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Humor, Education Help Boost Thai's Birth Control Campaign


BANGKOK, Thailand — There's good news for Thailand on two fronts: Emergency aid from the International Monetary Fund will end on schedule in June, confirming that economic recovery is truly underway. And the nation's population growth has dipped below 1% a year.

The linkage between the unrelated news items is more than casual. For a generation, Thai governments have believed that economic well-being is impossible without restrained population growth. Their policies have greatly reduced one of the world's highest birthrates and transformed Thailand into a model of family planning for Asia.

Ask anyone how Thailand managed to reduce the number of children in an average family from seven to two, and its annual population growth from 3.3% to 0.9% in 25 years, and the answer is almost always Mechai Viravaidya. Thailand's leading philanthropist is so closely associated with birth control that Thais refer to him as "Mr. Condom" and often call condoms "mechais."

Mechai, 58, the Australian-educated son of a Scottish mother and a Thai father, decided after touring rural Thailand often in the early 1970s that the best way to reduce poverty and the size of families was to take the condom out of the closet. The contraceptive, he reasoned, should be as common and noncontroversial a household item as cabbage.

But how to overcome the Thais' shyness about even mentioning condoms, which then were tucked away in the back of shop shelves? Be outrageous and humorous, he reasoned.

"I wanted to desensitize the condom, make it a friendly product rather than something embarrassing," he recalled recently. "Why be embarrassed by it? Our kitchens are full of knives, and we're not all murderers. Why? Because of our upbringing. If your mind is clean, the condom is not a dirty product."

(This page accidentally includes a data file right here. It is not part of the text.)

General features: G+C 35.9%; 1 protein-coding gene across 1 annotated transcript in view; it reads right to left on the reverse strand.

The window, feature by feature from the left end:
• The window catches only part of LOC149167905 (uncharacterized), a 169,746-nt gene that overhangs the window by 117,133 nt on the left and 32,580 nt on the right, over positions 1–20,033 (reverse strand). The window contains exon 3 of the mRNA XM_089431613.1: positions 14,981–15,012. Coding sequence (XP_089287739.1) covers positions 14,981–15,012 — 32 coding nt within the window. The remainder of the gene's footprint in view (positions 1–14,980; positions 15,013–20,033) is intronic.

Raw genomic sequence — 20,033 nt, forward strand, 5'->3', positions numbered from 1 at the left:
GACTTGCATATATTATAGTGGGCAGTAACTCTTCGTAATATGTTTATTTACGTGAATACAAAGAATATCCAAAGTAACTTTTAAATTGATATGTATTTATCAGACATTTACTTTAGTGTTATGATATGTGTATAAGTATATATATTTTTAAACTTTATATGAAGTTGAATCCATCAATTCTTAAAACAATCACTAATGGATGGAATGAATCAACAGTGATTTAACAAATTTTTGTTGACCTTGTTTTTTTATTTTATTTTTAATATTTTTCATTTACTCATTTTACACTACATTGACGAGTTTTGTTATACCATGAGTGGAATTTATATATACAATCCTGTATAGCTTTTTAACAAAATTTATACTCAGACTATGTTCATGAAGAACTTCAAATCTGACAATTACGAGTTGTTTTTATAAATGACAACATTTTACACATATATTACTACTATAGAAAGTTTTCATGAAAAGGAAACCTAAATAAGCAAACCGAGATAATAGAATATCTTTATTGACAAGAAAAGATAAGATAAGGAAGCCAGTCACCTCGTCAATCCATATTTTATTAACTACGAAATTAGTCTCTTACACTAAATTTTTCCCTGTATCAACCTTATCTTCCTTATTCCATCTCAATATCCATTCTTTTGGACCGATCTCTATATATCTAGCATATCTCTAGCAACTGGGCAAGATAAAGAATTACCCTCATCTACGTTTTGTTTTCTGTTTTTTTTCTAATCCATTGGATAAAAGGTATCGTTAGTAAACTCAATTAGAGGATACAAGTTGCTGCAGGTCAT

Under the patronage of a nonprofit organization he founded in 1974, the Population and Community Development Assn., he passed out condoms to a somber and perplexed Vietnamese delegation in 1975 and startled bankers and finance ministers when he appeared at a World Bank meeting here in 1991 with fistfuls of the contraceptives. He also opened what would become a popular Bangkok restaurant, Cabbages and Condoms.

Nowadays, any male dining at C&C can get a free vasectomy at the association clinic next door. One menu specialty is spicy condom salad (Shanghai noodles with chili sauce and herbs). In lieu of after-dinner mints, patrons receive condoms.

C&C grosses $60,000 a month, with all profits going to the association, which has become Thailand's largest private nonprofit agency. Its focus has broadened to include rural development, environmental conservation and AIDS awareness.

Mechai's organization has won international praise for innovative programs among the poor. He has held four Cabinet positions; he has been awarded eight honorary degrees by Thai and Australian universities; he received the 1994 Ramon Magsaysay Award for public service, the equivalent of an Asian Nobel Prize; and he was included in Asiaweek magazine's 1995 list of 20 great Asians.

Mechai's parents were dedicated physicians who, he recalled, did very well "treating the poor for free and charging the rich." Asked why a social conscience had become the pillar of his life, he brought up something his mother told him in 1964, when he returned to Thailand with an economics degree from Melbourne University.

She said: "You got an education not because you are bright, but because we had the money. If people like you work for profit, who is going to work for the poor?"

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